documents in establishing safe spaces, and we are grateful towards all the
organisations who shared with us their resources (see more on page 12).
This document is just a set of mechanism/ techniques for constructing a safe
space environment, but is not a definitive document. We welcome you all to give
us feedback and further suggestions for ensuring safe space on the following
email address: firstname.lastname@example.org.
Types of unacceptable behavior
In this chapter we will explain the types of behaviors that violate the safe
space as a whole and which we aim to prevent. In case of recognizing some of
these behaviors, please report to Safe Space Persons (SSP). We are aware safe
space is an individual perception, and this list contains general behaviors,
whilst other violations are not excluded. Any other situations that are not
mentioned here but would lead to someone feeling uncomfortable, unsafe or
excluded will be assesed as a violation of safe space and that people are
welcomed to voice them out.
Disclaimer: This chapter contains examples of unacceptable types of behavior
which some readers might find triggering. Examples are listed for the purpose of
better understanding of these types of behavior. The following behaviours can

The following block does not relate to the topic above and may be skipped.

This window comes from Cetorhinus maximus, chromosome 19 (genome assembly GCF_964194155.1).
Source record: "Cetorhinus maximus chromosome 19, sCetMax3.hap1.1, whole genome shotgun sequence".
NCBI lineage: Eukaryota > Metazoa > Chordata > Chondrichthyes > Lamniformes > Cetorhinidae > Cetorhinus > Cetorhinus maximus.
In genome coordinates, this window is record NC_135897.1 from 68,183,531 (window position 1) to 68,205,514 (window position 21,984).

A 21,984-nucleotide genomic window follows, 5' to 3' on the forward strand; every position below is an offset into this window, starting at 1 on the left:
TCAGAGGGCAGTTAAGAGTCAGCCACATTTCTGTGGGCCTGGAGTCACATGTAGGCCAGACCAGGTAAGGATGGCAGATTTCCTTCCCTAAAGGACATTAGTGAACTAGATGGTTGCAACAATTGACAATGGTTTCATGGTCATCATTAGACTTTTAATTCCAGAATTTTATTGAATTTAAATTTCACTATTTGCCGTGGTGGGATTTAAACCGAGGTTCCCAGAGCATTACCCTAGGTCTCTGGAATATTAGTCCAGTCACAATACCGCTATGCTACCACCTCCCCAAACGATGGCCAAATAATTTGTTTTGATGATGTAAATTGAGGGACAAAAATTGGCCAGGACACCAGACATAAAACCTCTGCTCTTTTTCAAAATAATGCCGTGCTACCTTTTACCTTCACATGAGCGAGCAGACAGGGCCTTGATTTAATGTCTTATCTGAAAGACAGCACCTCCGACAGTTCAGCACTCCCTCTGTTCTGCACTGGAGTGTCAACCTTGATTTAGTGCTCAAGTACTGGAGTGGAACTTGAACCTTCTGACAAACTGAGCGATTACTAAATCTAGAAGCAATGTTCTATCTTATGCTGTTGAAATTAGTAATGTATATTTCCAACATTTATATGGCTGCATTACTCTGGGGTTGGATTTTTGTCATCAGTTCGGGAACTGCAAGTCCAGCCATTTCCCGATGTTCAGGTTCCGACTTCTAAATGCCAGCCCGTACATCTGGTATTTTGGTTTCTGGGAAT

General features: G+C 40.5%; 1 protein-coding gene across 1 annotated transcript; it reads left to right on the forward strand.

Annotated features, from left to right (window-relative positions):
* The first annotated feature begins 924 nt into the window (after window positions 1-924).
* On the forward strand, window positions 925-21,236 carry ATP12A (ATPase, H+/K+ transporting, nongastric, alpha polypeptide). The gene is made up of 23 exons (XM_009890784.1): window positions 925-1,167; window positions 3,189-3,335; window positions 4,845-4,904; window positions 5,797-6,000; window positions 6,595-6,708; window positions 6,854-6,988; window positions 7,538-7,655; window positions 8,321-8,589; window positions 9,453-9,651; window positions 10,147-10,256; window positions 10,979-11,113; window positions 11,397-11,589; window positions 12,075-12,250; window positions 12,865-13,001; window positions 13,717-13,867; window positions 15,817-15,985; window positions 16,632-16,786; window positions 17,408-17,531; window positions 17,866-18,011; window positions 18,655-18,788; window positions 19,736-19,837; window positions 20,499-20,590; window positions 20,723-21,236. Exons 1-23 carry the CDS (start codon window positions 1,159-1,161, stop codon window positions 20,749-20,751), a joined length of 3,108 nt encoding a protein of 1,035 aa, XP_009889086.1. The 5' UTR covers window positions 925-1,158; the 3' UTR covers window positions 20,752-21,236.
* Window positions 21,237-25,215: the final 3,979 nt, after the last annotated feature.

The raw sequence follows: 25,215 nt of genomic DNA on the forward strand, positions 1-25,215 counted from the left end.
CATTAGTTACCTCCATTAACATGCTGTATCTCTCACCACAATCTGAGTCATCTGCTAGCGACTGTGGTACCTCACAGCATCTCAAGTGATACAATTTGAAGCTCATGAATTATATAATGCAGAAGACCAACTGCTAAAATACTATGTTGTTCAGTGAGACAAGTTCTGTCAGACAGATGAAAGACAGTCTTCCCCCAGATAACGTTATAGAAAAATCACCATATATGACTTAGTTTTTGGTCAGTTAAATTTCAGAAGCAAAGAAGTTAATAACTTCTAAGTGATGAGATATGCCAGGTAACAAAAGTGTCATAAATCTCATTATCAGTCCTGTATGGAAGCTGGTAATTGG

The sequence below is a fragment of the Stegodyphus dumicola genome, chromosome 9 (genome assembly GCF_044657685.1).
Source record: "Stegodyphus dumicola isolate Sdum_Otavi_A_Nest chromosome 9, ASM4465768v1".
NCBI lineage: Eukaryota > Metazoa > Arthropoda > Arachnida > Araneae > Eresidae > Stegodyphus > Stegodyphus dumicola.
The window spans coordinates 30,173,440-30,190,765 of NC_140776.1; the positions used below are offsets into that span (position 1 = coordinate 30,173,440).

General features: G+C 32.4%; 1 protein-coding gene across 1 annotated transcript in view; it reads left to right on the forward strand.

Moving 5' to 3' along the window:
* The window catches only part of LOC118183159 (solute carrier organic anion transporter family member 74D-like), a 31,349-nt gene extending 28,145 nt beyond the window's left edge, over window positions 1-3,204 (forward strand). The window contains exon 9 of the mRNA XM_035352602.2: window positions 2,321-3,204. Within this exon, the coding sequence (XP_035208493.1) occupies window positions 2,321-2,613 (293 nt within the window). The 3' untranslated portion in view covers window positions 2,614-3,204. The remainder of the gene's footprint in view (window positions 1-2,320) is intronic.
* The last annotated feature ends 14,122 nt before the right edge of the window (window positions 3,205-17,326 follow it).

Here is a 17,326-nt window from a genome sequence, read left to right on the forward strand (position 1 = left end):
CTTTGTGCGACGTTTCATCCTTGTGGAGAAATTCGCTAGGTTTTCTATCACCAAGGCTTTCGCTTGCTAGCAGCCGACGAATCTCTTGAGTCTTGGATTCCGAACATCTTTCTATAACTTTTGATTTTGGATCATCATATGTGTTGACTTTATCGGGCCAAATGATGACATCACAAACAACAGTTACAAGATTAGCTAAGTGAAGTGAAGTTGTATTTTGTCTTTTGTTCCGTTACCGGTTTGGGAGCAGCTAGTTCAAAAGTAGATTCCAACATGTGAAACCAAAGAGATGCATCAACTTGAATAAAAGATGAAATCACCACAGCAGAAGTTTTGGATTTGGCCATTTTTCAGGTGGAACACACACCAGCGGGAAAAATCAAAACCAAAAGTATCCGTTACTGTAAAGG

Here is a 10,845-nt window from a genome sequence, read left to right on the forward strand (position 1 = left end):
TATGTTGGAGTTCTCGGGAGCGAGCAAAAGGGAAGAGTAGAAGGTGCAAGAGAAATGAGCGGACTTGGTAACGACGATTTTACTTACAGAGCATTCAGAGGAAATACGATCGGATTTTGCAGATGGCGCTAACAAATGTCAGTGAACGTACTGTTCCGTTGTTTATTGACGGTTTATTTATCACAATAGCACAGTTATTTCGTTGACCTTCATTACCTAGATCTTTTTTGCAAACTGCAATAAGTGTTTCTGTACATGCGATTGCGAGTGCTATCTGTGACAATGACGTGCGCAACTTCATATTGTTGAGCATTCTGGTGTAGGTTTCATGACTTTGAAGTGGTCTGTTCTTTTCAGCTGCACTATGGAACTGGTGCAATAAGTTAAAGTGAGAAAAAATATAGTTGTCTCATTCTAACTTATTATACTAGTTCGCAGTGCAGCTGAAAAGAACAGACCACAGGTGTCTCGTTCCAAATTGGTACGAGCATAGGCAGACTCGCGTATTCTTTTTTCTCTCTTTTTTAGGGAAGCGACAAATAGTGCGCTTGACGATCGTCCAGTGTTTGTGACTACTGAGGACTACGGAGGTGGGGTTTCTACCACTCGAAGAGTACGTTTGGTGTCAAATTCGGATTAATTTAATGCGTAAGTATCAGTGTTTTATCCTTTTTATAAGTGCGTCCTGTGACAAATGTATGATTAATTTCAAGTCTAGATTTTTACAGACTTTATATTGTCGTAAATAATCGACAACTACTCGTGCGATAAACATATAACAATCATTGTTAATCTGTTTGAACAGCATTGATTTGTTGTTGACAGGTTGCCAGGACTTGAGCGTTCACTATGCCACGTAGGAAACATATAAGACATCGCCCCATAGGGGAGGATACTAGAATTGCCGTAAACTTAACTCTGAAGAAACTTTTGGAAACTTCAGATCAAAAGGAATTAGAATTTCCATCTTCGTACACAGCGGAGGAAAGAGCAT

vary from moderate to severe violations of safe space, and the measures are
taken accordingly(elaborated further on the last chapter).
Breaking personal boundaries
Indicating personal boundaries, whether physical or emotional should be a basis
prior to interaction and should be respected at all times. The boundaries are
often defined internally and presented with body language and verbal statements.
These need to be observed, recognized (or verbalized) and respected.
Example: Person X has said they do not want to be touched, and person Y teases
them and “jokingly” touches the person X, and gets within their personal space
without their consent.
Inflicting physical harm or unwanted physical contact upon someone. Any kind of
physical violence or touching without consent is completely unacceptable. Any
kind of touching between people has to be consensual and thoroughly
communicated. Physical assault can also be sexual harassment and is a severe
violation of safe space and personal boundaries. In the physical form of sexual
harassment, assault can be anything from inappropriate touching and teasing to
severe sexual assault and rape (further explained in point Sexual harassment).
Example: Person X punches person Y because of a disagreement of their opinions
during an intense informal discussion about some topic .
Usage of hate/disrespectful symbols
Carrying (jewelry, clothing, accessories) or physically presenting (writing,